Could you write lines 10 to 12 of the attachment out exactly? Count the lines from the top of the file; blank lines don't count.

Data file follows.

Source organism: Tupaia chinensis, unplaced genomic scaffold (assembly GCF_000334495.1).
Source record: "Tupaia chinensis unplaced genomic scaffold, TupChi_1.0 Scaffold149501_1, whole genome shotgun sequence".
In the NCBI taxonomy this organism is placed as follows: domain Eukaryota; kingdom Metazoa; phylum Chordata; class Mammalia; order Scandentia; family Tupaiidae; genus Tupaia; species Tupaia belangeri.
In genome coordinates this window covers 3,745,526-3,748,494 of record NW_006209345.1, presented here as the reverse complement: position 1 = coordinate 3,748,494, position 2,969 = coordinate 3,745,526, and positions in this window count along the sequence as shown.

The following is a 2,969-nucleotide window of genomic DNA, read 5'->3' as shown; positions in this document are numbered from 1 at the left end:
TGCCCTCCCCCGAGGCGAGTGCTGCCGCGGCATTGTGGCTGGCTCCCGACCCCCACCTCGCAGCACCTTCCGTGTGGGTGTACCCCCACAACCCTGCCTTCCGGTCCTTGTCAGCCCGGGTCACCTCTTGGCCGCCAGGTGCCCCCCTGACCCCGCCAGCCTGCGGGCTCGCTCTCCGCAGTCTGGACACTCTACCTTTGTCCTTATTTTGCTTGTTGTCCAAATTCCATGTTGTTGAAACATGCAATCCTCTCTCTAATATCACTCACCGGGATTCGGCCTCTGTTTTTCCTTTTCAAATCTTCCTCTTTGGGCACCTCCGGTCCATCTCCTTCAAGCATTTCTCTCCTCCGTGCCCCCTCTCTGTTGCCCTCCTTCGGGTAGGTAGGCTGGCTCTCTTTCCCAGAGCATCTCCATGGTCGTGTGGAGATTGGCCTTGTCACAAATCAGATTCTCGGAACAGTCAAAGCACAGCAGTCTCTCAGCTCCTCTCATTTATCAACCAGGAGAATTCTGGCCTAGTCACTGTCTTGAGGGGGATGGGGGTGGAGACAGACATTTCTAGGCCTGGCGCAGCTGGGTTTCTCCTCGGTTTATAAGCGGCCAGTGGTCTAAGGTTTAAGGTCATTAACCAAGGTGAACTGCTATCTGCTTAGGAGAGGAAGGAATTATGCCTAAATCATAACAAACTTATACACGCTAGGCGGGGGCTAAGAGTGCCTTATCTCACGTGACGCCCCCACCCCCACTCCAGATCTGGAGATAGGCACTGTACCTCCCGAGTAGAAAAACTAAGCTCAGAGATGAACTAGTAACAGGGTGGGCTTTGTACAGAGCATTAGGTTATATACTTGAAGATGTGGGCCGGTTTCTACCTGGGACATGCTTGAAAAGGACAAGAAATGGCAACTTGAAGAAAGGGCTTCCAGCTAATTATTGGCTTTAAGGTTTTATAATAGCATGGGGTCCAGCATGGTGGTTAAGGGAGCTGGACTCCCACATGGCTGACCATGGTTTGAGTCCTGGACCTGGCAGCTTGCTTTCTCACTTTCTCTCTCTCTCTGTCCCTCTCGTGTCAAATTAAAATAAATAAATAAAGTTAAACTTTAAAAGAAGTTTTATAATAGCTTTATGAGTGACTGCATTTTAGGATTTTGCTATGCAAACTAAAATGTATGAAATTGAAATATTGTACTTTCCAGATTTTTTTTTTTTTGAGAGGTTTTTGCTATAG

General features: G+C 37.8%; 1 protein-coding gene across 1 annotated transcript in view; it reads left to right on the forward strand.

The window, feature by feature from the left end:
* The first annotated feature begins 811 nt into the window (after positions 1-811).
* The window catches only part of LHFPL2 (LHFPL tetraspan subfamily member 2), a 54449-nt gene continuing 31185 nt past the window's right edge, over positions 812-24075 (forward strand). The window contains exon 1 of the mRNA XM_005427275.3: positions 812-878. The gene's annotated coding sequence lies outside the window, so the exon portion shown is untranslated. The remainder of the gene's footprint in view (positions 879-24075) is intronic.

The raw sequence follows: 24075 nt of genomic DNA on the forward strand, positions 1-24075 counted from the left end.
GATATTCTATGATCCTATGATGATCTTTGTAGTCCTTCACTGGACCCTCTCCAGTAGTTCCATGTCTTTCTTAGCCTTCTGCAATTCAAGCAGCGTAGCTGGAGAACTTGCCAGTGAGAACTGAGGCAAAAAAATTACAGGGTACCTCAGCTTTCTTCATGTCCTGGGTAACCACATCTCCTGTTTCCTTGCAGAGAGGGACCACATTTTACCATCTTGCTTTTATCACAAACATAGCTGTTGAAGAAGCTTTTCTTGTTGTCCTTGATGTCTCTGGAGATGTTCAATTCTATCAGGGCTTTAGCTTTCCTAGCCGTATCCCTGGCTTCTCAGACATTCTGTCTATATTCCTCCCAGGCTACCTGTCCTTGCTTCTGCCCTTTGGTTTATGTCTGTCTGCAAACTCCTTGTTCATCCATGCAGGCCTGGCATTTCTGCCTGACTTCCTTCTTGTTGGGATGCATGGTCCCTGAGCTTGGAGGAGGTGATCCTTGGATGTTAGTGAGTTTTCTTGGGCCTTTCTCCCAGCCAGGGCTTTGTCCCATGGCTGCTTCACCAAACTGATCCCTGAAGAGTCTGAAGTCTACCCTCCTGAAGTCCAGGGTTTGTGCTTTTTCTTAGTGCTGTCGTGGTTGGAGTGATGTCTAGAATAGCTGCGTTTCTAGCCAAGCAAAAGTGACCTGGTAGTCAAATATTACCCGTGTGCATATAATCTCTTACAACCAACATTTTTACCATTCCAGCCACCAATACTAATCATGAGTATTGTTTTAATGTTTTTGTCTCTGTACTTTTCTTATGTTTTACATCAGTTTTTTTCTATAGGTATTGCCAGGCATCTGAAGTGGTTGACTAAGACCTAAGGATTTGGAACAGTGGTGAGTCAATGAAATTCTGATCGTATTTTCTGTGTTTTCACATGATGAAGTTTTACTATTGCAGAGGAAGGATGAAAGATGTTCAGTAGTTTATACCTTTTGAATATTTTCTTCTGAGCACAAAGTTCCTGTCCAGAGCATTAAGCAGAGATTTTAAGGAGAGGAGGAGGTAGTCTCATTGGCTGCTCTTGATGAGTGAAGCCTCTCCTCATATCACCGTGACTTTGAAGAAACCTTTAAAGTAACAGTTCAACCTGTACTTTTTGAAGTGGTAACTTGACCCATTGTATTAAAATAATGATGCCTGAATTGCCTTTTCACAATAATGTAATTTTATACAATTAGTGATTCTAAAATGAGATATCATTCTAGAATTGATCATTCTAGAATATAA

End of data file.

* The window catches only part of LHFPL2 (LHFPL tetraspan subfamily member 2), a 54449-nt gene continuing 31185 nt past the window's right edge, over positions 812-24075 (forward strand). The window contains exon 1 of the mRNA XM_005427275.3: positions 812-878. The gene's annotated coding sequence lies outside the window, so the exon portion shown is untranslated. The remainder of the gene's footprint in view (positions 879-24075) is intronic.

The raw sequence follows: 24075 nt of genomic DNA on the forward strand, positions 1-24075 counted from the left end.
GATATTCTATGATCCTATGATGATCTTTGTAGTCCTTCACTGGACCCTCTCCAGTAGTTCCATGTCTTTCTTAGCCTTCTGCAATTCAAGCAGCGTAGCTGGAGAACTTGCCAGTGAGAACTGAGGCAAAAAAATTACAGGGTACCTCAGCTTTCTTCATGTCCTGGGTAACCACATCTCCTGTTTCCTTGCAGAGAGGGACCACATTTTACCATCTTGCTTTTATCACAAACATAGCTGTTGAAGAAGCTTTTCTTGTTGTCCTTGATGTCTCTGGAGATGTTCAATTCTATCAGGGCTTTAGCTTTCCTAGCCGTATCCCTGGCTTCTCAGACATTCTGTCTATATTCCTCCCAGGCTACCTGTCCTTGCTTCTGCCCTTTGGTTTATGTCTGTCTGCAAACTCCTTGTTCATCCATGCAGGCCTGGCATTTCTGCCTGACTTCCTTCTTGTTGGGATGCATGGTCCCTGAGCTTGGAGGAGGTGATCCTTGGATGTTAGTGAGTTTTCTTGGGCCTTTCTCCCAGCCAGGGCTTTGTCCCATGGCTGCTTCACCAAACTGATCCCTGAAGAGTCTGAAGTCTACCCTCCTGAAGTCCAGGGTTTGTGCTTTTTCTTAGTGCTGTCGTGGTTGGAGTGATGTCTAGAATAGCTGCGTTTCTAGCCAAGCAAAAGTGACCTGGTAGTCAAATATTACCCGTGTGCATATAATCTCTTACAACCAACATTTTTACCATTCCAGCCACCAATACTAATCATGAGTATTGTTTTAATGTTTTTGTCTCTGTACTTTTCTTATGTTTTACATCAGTTTTTTTCTATAGGTATTGCCAGGCATCTGAAGTGGTTGACTAAGACCTAAGGATTTGGAACAGTGGTGAGTCAATGAAATTCTGATCGTATTTTCTGTGTTTTCACATGATGAAGTTTTACTATTGCAGAGGAAGGATGAAAGATGTTCAGTAGTTTATACCTTTTGAATATTTTCTTCTGAGCACAAAGTTCCTGTCCAGAGCATTAAGCAGAGATTTTAAGGAGAGGAGGAGGTAGTCTCATTGGCTGCTCTTGATGAGTGAAGCCTCTCCTCATATCACCGTGACTTTGAAGAAACCTTTAAAGTAACAGTTCAACCTGTACTTTTTGAAGTGGTAACTTGACCCATTGTATTAAAATAATGATGCCTGAATTGCCTTTTCACAATAATGTAATTTTATACAATTAGTGATTCTAAAATGAGATATCATTCTAGAATTGATCATTCTAGAATATAA